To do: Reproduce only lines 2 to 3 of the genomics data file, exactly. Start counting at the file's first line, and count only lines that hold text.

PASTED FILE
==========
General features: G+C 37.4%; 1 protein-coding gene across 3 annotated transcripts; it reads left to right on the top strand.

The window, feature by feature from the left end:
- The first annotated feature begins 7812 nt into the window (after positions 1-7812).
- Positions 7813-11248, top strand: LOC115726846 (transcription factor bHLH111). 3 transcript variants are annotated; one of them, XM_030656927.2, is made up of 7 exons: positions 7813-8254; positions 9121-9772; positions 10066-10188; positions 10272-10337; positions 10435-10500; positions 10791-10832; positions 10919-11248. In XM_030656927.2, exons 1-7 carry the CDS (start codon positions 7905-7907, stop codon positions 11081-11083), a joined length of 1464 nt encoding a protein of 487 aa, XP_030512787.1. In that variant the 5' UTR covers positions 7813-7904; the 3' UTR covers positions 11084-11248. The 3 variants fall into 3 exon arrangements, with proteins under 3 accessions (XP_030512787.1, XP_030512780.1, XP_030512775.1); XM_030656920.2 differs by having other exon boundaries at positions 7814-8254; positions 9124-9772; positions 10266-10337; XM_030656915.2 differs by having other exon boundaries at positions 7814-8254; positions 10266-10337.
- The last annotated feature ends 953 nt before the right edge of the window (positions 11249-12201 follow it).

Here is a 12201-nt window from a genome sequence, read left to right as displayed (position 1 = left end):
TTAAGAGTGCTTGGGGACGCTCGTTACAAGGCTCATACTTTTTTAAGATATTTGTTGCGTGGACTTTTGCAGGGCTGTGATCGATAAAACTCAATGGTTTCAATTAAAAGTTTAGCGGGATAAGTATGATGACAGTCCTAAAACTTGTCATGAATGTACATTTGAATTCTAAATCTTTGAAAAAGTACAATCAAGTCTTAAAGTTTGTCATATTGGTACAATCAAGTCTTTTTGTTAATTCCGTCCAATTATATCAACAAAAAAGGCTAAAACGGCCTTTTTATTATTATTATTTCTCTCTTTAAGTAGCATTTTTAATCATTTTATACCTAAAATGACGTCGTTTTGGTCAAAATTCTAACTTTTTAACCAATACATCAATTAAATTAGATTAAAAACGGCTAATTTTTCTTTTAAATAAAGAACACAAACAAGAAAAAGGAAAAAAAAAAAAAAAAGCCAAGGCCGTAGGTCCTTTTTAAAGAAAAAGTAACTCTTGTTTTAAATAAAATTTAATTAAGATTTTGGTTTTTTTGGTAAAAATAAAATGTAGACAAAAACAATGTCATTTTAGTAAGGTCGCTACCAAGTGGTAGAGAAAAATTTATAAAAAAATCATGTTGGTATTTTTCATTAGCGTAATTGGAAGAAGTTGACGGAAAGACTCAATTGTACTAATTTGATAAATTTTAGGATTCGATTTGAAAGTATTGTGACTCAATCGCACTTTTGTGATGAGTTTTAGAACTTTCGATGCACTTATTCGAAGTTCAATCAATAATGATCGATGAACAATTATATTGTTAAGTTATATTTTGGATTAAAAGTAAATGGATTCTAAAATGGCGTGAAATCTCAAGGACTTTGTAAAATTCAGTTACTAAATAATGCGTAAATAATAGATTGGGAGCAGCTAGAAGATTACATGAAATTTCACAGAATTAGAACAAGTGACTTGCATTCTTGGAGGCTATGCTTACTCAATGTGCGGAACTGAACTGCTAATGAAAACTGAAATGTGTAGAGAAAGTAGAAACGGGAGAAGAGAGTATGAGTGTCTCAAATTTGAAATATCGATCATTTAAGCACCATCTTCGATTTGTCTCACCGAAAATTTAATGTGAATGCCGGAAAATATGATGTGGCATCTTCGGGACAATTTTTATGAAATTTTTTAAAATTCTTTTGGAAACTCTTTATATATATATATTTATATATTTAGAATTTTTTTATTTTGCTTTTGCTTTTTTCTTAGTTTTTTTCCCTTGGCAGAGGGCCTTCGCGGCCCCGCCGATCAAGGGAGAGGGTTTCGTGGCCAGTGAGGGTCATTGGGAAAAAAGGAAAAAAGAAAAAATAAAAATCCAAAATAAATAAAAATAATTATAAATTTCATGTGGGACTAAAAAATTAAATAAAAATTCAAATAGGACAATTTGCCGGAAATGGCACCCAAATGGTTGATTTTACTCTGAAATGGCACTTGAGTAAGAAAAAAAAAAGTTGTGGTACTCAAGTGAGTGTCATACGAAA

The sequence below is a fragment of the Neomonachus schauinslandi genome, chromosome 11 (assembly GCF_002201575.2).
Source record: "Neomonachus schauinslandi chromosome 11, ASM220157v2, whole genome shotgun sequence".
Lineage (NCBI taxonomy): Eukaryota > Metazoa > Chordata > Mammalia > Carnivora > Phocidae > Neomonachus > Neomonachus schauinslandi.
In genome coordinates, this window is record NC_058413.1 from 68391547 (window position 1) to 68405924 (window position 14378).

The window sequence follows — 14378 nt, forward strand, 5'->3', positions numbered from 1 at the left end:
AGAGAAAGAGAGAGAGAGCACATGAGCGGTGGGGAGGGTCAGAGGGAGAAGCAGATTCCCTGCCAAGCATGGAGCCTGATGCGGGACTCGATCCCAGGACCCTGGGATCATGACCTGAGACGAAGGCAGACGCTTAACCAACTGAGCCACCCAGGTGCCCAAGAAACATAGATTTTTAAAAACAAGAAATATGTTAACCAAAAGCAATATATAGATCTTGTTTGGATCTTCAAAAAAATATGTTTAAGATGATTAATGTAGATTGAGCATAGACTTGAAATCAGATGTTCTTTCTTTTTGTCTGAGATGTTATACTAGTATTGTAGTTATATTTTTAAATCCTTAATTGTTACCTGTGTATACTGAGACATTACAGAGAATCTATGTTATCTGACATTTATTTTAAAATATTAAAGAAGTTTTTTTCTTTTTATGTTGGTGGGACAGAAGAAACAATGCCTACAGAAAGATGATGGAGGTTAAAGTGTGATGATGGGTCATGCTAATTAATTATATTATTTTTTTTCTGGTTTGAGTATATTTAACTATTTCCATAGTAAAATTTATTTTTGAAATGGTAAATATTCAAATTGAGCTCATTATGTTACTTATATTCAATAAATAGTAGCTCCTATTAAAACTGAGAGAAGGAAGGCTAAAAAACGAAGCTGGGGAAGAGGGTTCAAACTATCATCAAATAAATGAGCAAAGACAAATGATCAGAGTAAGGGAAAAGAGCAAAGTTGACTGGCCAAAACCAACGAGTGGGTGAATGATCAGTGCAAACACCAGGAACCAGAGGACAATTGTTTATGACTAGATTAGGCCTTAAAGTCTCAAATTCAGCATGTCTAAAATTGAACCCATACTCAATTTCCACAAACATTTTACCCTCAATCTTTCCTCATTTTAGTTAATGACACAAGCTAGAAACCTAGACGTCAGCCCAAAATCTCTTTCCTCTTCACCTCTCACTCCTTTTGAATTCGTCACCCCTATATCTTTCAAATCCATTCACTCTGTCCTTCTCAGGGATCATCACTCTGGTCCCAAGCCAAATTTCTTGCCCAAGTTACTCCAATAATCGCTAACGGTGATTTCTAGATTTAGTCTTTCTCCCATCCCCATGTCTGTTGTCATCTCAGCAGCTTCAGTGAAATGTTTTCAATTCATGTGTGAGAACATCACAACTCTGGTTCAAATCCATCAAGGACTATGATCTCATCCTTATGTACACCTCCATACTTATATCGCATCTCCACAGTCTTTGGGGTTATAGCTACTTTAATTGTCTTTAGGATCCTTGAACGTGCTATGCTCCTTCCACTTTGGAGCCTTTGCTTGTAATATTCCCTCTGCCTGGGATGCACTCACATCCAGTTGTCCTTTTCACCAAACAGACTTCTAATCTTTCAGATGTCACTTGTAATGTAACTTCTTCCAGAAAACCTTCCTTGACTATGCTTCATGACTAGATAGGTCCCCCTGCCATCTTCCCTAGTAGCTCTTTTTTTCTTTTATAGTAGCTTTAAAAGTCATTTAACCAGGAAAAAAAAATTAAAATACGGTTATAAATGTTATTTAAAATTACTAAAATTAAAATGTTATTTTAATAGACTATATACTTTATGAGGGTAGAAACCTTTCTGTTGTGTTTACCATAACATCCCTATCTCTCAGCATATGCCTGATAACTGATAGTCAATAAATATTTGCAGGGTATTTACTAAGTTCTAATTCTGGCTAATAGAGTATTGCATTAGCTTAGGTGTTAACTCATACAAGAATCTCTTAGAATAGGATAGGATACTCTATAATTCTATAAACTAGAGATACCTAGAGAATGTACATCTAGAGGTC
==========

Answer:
The window, feature by feature from the left end:
- The first annotated feature begins 7812 nt into the window (after positions 1-7812).